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17 of 17 people found the following review helpful
4.0 out of 5 stars Stimulating, If Not Ultimately Persuasive, December 8, 2000
This review is from: Does God Have a Nature? (Aquinas Lecture 44) (Paperback)
The question in the title of this 1980 contribution to Marquette University's Aquinas Lecture series has its root in a broader concern vis-a-vis the Divine omnipotence: If we posit that God has a nature, must we conclude that He has properties different from Himself (say, His own wisdom, or the truths of arithmetic) over which He has no control? Plantinga pursues five lines of inquiry.
First, he investigates the Kantian transcendental idealism of Kaufman, who concludes that God as He is in Himself entirely transcends any concept we have of Him. Plantinga deftly draws out the incoherence of this position: if God transcends all of our concepts of Him, He must also transcend the concept we have of God "God transcends all of our concepts of Him", and the position crumbles into dust.
Second, he considers the position of Aquinas that God is simple: that is, God has a nature but is identical to it, so that He is all of His properties, whence there exists no property external to Him such that He has no control over it. Plantinga is less successful here: He argues that the position leads to the conclusion that God is a property. Since a property can't be a person but is merely an abstract object, he says, it would follow that God is an abstract object. He does briefly consider the Thomist position that what is said of God, as opposed to what is said of us (e.g., goodness, wisdom, intellect, etc.), is said neither univocally nor equivocally, but analogically. After stating that this notion is a difficult one, Plantinga concludes that, rather than simply supporting the notion that "property" is applied to God and to the creation analogically, it "cuts both ways": that is, the notion can be used equally well to cast doubt on our argument for God's simplicity. It is not at all obvious, however, from the fact that the analogical predicate is not minutely spelled out, that it is susceptible to any such desired use. Thus Aquinas' notion of the Divine simplicity remains (despite a few minor difficulties) broadly coherent.
Third, Plantinga takes on nominalism, the belief that abstract objects do not actually exist, but only concrete instantiations of this. He shows masterfully that nominalism doesn't solve the problem: Even if there are no abstract objects, there are truths (if not, assertions of nominalism itself will be unsubstantive). Over some of these (say, that a foot-long hot dog exceeds six inches in length), on the showing of nominalism, God still has no control.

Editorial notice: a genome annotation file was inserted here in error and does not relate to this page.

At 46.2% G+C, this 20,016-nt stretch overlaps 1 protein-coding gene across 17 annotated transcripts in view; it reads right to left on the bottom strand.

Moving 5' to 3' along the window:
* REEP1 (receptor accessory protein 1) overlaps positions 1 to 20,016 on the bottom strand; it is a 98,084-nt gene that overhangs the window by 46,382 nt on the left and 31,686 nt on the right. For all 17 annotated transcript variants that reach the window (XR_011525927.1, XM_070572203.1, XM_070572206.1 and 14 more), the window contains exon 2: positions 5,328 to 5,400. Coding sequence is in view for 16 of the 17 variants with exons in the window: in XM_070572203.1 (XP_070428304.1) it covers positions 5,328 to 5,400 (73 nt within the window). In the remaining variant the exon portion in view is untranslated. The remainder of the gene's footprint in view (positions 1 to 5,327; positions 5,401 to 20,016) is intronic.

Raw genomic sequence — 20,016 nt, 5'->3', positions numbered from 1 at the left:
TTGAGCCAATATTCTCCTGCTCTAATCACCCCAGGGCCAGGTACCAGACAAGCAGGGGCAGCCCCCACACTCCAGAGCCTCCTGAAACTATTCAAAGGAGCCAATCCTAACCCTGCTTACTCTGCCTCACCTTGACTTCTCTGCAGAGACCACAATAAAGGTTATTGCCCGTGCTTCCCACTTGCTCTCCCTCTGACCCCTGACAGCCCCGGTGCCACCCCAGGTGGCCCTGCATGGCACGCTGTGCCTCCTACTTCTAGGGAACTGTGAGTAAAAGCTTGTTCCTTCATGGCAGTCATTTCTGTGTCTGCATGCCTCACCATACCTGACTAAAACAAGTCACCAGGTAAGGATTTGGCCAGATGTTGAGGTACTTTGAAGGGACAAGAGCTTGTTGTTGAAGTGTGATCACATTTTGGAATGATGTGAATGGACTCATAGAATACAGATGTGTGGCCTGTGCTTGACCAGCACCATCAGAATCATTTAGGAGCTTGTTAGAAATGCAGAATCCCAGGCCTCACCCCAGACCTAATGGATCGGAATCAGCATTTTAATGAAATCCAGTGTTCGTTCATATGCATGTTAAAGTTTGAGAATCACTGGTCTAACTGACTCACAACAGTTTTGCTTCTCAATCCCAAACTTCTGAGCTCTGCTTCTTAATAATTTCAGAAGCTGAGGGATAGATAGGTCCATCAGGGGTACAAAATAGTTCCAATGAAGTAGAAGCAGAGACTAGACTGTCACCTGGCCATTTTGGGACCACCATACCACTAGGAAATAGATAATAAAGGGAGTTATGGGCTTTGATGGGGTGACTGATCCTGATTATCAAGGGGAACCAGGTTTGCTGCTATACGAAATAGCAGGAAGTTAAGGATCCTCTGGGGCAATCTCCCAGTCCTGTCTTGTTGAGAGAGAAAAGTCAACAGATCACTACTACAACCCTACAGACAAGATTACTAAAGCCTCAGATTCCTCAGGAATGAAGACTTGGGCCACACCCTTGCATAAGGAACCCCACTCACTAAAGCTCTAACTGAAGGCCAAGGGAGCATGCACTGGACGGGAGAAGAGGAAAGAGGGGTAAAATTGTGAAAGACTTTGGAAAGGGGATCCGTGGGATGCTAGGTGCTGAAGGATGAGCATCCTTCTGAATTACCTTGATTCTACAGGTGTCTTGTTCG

Fourth, he considers the Cartesian notion of universal possibilism, the idea that God has a nature but that none of His properties are necessary--they could all have been otherwise. This, he points out, has the virtues of coherence and of consistency in asserting that everything is under God's control: He could have made anything at all other than it is (three and four could have been eight instead of seven, say). Plantinga goes to great length to elucidate (quite successfully) the ambiguity inherent in this position and goes on to argue that, if is true, it compromises our knowledge of any truth at all.
Fifth, Plantinga honestly accepts what he sees to be the consequence of the failure of the above positions: God has a nature, and His omnipotence is limited by the fact that there are necessary truths over which He has no control. He ends with a line of thought which may conclude that "we can point to an important dependence of abstract truths upon God," but unfortunately he does not develop it here.
In summary, Plantinga is mostly sound and lucid as always, but I am not persuaded to abandon belief in the Divine simplicity. It is well sustained by Thomas' notions of divine eternity, of the creation's asymmetrical relation to God, and of analogical predication, and has the additional virtues (not touched upon by Plantinga) of metaphysical superiority and beauty. These qualities alone bestow upon the notion of the Divine simplicity some warrant (in Plantinga's sense), enough warrant, I say, for knowledge, provided that the notion is coherent and otherwise undefeated.
All told, the book is highly stimulating and well worth reading.
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